“‘Kindest’ is the second song after ‘Hotel Life’ from a set of tracks we made over the last 12 months as we tried (and failed) to rebuild our lives,” she continues. “We’d been fans of Ellie Mason’s work for years, and when Ryan clocked that she had the same favourite Taylor Swift record (1989), we were super keen to co-produce this batch with her. She instantly understood what we were trying to do and we spent five days at her studio enhancing the chaotic demos we’d been dragging around the UK with us. Everything she added and tweaked injected energy and harmony into the tracks and she perfectly captured the emotions in each song. She made it seem so effortless too – she’s a clever bunny.”




If “Kindest” is buttery soft, then “The Start Over” is more like a razor’s edge – or sharp-edged and deep-grooved like a walnut (kindly forgive this terrible metaphor). Mumble Tide hold nothing back as they erupt with fiery fervor and dazzling energy, churning double bass drums and hard-hitting lyrics like, “Would you let the overflow come out of my mouth? Come out of my eyes again; I need to get out of here.”

More chills shoot through us from head to toe as Leonard once again exposes the deepest, most intimate parts of her self, this time bringing her audience into her inner sanctum through vulnerable lyrics given an unapologetically impassioned performance – delivered alongside some truly breathtaking, shockwave-inducing electric guitar solos that would make Ray Toro proud.

Give me a year back
Give me a cold shoulder
Give me a hot outfit
Give me an excuse to start over
Give me a bottle, give me a wall
Give me another try
Give me a ribbon and some scissors

“‘The Start Over’ is about self-doubt, and feeling stuck and bad and misunderstood and ugly and boring. When we were working with Ellie on it, she described it as feeling like ‘Gina is trying to scramble to the top of all the noise, but keeps getting knocked back,'” Leonard says. “I think I was pretty fed up with myself around that time and wanted to let it all out, in the hope that I could start over. It’s probably the angriest vocal I’ve delivered so far.”

Mumble Tide © 2023
Mumble Tide © 2023



And out that anger, Mumble Tide truly have given us one of the most memorable – if not unexpected! – musical moments of the year. Sonically and production-wise, “The Start Over” is unforgettable. Speaking to Atwood, Ryan Rogers explains that the song has been kicking around in different forms since 2021.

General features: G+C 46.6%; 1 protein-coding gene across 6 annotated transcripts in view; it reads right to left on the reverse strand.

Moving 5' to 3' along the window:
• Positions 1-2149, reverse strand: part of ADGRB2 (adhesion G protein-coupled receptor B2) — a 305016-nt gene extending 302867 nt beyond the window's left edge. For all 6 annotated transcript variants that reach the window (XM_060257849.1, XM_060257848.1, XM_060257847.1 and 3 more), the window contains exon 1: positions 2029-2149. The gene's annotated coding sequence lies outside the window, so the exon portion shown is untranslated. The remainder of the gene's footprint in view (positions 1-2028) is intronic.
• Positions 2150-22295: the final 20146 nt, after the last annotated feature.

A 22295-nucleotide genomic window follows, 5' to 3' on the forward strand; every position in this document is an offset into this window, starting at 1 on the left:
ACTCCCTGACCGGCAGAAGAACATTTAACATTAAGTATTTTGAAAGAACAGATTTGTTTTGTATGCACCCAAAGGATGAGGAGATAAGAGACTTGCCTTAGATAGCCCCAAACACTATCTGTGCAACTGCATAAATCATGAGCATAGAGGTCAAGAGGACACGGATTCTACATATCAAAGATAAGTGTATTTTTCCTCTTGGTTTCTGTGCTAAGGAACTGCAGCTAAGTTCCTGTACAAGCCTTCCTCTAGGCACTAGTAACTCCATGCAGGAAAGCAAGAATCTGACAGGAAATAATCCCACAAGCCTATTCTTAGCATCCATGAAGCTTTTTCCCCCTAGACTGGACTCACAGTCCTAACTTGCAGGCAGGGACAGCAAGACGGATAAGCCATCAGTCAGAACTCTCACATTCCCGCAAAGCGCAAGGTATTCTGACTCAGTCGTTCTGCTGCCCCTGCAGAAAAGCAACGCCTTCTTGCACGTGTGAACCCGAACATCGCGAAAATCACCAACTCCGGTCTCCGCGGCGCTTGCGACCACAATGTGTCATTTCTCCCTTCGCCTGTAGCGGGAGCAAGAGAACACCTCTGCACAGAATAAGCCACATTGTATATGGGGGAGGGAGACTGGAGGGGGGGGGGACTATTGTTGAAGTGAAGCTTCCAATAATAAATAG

“I think it was originally intended to be a quick follow up to our mini-album Everything Ugly, but once the post-COVID vinyl delay created a few humps for us, we ended up saving it to work on with Ellie last summer,” he shares. “It was one where I’d written the music in the studio and Gina wrote the lyrics and melody over it. I’d been listening to an absolute ton of ’00s Kerrang!-era emo stuff – I’ve got a real guilty sweet spot for that – particularly the album Three Cheers For Sweet Revenge by My Chemical Romance. I really wanted to make something with the kind of fast pace, kick snare patterns that breed of metalcore/pop punk stuff uses. To be fair the whole thing ended up feeling nothing like a My Chem track, I actually think it has a kind of country feel to some of it? Maybe not.”

“Something I love about working with Gina is that the reference points from our teen years are totally different – like if I write something harking back to emo stuff, she won’t write from that reference point; she’ll do something unexpected over it and it’ll normally totally save the track,” he adds. “Also, huge shout out to Tim Rowkins for his mix on this one. We worked with Tim a few years back on a since-abandoned pop record, and when he agreed to work on Mumble Tide we were very excited, especially after hearing his work on the last Rina Sawayama record, which we both loved. He really brought out the noise and intensity in the choruses. Tracks like this can sometimes end up feeling a bit linear, but he really knows how to play with dynamics and bring little details to the foreground.”

He lost his patience
Said I’ve got a memory like a sieve
How come I can’t forget
How come I can’t forgive
How come my skin is paper
Did you wanna write your name
Did you wanna scribble all over me
I’m always up for stains
Is it boring?
Mumble Tide © 2023
Mumble Tide © 2023



Mumble Tide’s music is a simultaneous punch to the gut, to the ears, and to the heart.

Immersive, intense, and all-consuming in the best of ways, their two latest singles showcase the best this Bristol band have to offer. From cinematic softness to breathtaking sonic booms, “Kindness” and “The Start Over” are two of 2023’s most exhilarating releases, solidifying Mumble Tide’s deserving place as an artist to watch in 2024.

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Stream: “The Start Over” – Mumble Tide



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The Start Over - Mumble Tide